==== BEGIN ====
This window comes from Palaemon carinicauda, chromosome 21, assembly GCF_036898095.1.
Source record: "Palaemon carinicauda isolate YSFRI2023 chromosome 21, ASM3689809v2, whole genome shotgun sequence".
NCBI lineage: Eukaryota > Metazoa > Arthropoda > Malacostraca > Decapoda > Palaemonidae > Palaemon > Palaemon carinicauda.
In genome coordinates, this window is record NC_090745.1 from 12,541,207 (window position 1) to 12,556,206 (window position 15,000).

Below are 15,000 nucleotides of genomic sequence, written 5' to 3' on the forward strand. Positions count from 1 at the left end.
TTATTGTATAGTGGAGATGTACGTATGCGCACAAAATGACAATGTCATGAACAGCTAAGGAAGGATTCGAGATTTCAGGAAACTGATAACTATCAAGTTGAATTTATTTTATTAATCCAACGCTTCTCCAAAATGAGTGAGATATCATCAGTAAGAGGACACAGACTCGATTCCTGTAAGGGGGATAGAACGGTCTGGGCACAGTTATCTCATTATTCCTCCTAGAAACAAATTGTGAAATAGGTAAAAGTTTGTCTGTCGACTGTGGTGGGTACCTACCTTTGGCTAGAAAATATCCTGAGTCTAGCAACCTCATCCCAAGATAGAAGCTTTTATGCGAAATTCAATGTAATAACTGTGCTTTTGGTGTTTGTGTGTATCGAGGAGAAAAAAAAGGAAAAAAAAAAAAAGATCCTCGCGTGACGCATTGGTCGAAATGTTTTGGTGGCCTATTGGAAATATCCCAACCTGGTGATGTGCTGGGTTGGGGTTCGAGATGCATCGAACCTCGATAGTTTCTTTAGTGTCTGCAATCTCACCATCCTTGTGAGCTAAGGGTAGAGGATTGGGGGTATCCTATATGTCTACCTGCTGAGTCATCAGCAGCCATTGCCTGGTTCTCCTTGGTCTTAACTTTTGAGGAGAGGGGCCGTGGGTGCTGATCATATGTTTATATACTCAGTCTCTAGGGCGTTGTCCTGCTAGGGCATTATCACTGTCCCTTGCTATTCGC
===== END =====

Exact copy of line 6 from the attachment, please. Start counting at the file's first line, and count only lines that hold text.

TTATTGTATAGTGGAGATGTACGTATGCGCACAAAATGACAATGTCATGAACAGCTAAGGAAGGATTCGAGATTTCAGGAAACTGATAACTATCAAGTTGAATTTATTTTATTAATCCAACGCTTCTCCAAAATGAGTGAGATATCATCAGTAAGAGGACACAGACTCGATTCCTGTAAGGGGGATAGAACGGTCTGGGCACAGTTATCTCATTATTCCTCCTAGAAACAAATTGTGAAATAGGTAAAAGTTTGTCTGTCGACTGTGGTGGGTACCTACCTTTGGCTAGAAAATATCCTGAGTCTAGCAACCTCATCCCAAGATAGAAGCTTTTATGCGAAATTCAATGTAATAACTGTGCTTTTGGTGTTTGTGTGTATCGAGGAGAAAAAAAAGGAAAAAAAAAAAAAGATCCTCGCGTGACGCATTGGTCGAAATGTTTTGGTGGCCTATTGGAAATATCCCAACCTGGTGATGTGCTGGGTTGGGGTTCGAGATGCATCGAACCTCGATAGTTTCTTTAGTGTCTGCAATCTCACCATCCTTGTGAGCTAAGGGTAGAGGATTGGGGGTATCCTATATGTCTACCTGCTGAGTCATCAGCAGCCATTGCCTGGTTCTCCTTGGTCTTAACTTTTGAGGAGAGGGGCCGTGGGTGCTGATCATATGTTTATATACTCAGTCTCTAGGGCGTTGTCCTGCTAGGGCATTATCACTGTCCCTTGCTATTCGC